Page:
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:: By Lydialyle Gibson

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Investigations ::

Original Source

The long war

Botanists—and biologists of every stripe—have long visualized the interaction between pathogens and their hosts as an evolutionary arms race. A disease develops a virulent mutation, and the organism’s immune system counters with a mutation of its own, which prompts another disease mutation. It goes on and on, as each matches the other, gene for gene, with retaliatory, if short-lived, variations.

Imagine Joy Bergelson’s surprise, then, when she found Arabidopsis thaliana—a white-flowering plant commonly known as mouse-ear cress—and its soft-rot nemesis Pseudomonas viridiflava engaged in a battle that looked more like trench warfare. “We thought we would see rapid generation and turnover of alleles,” says Bergelson, an ecology and evolution professor. But after five years of studying 30 different A. thaliana resistance genes, she discovered they were “harboring old variations” and that genes have been “maintained for millions of years.” Instead of a “dynamical turnover of alleles,” the interaction is an “advance and retreat” of old alleles retained within the species.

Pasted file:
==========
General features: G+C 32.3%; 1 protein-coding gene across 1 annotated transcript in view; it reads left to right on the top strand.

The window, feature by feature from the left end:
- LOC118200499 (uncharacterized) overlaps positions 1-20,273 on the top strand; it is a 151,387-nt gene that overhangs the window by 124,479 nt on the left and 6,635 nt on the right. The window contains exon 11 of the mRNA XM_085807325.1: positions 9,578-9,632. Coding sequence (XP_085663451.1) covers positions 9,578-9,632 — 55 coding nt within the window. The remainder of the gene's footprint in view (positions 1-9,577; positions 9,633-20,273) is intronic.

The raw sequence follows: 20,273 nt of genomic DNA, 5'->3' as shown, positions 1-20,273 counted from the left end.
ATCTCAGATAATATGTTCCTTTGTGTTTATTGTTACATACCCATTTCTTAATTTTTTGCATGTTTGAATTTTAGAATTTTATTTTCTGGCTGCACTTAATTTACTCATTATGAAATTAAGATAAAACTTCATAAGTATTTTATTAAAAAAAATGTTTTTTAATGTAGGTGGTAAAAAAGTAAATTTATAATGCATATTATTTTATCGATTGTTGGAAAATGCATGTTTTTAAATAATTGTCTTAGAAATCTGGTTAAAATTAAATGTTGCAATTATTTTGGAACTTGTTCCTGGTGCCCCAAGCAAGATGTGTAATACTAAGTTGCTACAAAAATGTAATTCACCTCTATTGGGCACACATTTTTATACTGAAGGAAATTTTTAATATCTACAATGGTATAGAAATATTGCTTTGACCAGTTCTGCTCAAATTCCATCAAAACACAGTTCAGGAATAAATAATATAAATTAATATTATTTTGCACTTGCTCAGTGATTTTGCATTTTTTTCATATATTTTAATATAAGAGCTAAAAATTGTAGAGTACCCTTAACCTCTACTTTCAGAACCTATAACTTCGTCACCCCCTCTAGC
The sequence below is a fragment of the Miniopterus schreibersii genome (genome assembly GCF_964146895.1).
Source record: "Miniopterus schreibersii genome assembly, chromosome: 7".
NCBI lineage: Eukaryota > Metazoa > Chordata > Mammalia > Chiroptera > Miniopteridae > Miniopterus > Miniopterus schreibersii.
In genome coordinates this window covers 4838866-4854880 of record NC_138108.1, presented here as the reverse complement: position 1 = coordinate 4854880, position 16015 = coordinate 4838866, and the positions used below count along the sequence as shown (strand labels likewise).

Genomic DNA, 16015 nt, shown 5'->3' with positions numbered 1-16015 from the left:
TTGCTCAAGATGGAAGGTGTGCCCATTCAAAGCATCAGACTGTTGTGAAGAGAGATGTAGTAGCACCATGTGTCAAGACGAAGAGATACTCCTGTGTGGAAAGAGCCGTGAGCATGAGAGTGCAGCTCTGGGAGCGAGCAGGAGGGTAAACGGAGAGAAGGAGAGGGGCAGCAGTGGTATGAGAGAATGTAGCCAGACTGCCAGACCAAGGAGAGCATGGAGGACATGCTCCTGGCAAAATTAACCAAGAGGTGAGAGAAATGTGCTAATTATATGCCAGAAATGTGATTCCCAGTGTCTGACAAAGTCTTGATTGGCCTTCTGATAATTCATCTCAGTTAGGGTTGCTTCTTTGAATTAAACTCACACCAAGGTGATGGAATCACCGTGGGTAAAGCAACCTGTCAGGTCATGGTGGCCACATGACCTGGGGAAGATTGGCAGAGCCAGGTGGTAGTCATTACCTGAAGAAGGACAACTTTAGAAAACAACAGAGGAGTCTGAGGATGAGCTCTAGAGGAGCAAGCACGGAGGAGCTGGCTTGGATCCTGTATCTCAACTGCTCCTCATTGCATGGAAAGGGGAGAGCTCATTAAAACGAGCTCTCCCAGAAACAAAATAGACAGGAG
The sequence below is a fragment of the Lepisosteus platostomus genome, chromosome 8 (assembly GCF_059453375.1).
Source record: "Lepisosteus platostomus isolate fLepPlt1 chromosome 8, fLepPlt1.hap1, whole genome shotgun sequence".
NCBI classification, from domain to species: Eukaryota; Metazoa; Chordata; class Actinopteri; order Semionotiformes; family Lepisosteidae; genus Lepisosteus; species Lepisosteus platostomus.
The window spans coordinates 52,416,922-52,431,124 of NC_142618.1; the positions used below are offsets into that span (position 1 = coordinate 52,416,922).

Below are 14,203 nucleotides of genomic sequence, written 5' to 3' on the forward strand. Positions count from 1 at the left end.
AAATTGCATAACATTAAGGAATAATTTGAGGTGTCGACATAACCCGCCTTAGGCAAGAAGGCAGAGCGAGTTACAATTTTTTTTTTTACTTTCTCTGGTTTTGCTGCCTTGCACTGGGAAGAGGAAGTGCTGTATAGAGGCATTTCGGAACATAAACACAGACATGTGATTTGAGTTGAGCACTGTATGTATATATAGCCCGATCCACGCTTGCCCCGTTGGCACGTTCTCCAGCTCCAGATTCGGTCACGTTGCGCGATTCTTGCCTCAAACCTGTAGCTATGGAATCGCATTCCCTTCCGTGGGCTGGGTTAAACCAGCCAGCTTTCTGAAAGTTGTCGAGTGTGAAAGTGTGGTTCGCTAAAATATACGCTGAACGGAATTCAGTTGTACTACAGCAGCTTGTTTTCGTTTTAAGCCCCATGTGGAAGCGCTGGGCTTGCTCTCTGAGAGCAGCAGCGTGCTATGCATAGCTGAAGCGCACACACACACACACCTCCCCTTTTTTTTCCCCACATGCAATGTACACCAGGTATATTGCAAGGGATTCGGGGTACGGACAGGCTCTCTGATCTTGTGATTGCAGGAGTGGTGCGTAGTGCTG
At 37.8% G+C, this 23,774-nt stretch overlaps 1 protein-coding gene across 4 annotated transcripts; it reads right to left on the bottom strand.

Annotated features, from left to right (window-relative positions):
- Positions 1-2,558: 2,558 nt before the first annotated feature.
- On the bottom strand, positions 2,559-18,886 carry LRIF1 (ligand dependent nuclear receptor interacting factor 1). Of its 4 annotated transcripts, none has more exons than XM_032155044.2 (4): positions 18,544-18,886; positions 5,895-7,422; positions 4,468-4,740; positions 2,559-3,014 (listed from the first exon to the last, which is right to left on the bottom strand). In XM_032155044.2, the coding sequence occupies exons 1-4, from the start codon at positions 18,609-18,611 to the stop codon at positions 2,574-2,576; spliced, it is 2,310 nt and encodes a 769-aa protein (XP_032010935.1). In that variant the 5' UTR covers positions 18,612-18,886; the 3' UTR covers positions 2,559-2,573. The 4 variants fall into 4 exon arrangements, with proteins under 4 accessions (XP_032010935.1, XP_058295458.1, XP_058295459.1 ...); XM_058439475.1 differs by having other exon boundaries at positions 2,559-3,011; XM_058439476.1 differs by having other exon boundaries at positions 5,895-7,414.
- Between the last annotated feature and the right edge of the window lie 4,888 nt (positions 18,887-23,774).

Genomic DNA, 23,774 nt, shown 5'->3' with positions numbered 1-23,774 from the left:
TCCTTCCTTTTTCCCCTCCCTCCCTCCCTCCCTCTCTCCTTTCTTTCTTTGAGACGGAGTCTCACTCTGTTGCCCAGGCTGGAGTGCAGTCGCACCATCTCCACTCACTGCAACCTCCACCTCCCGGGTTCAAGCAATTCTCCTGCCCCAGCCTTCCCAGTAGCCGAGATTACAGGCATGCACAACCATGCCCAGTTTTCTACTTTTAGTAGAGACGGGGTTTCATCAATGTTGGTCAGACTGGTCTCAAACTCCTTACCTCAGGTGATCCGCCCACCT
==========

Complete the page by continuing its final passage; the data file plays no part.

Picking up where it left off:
Bergelson says farming‘s practice of monoculture—growing a single crop in a single field—bolsters the idea that arms races occur in nature by showing that pathogens can evolve rapidly to avoid detection. “In monoculture, there is strong selection,” she says. Even when a mutation handicaps a pathogen in other ways, it will persist if it helps the bug escape detection by plants. “Nature is a more complex world, with alternative hosts and alternative pathogen strains.” Bergelson’s research team was one of the first to study A. thaliana outside the greenhouse. A skeletal and stalky plant that sprouts from a rosette of coarse leaves, the plant is usually “a lab rat,” she says. Its relatively short genome and rapid regeneration make it a favorite among researchers.

Her findings have raised new questions about A. thaliana: “How does selection maintain these variations? What are the costs and benefits associated with different alleles?”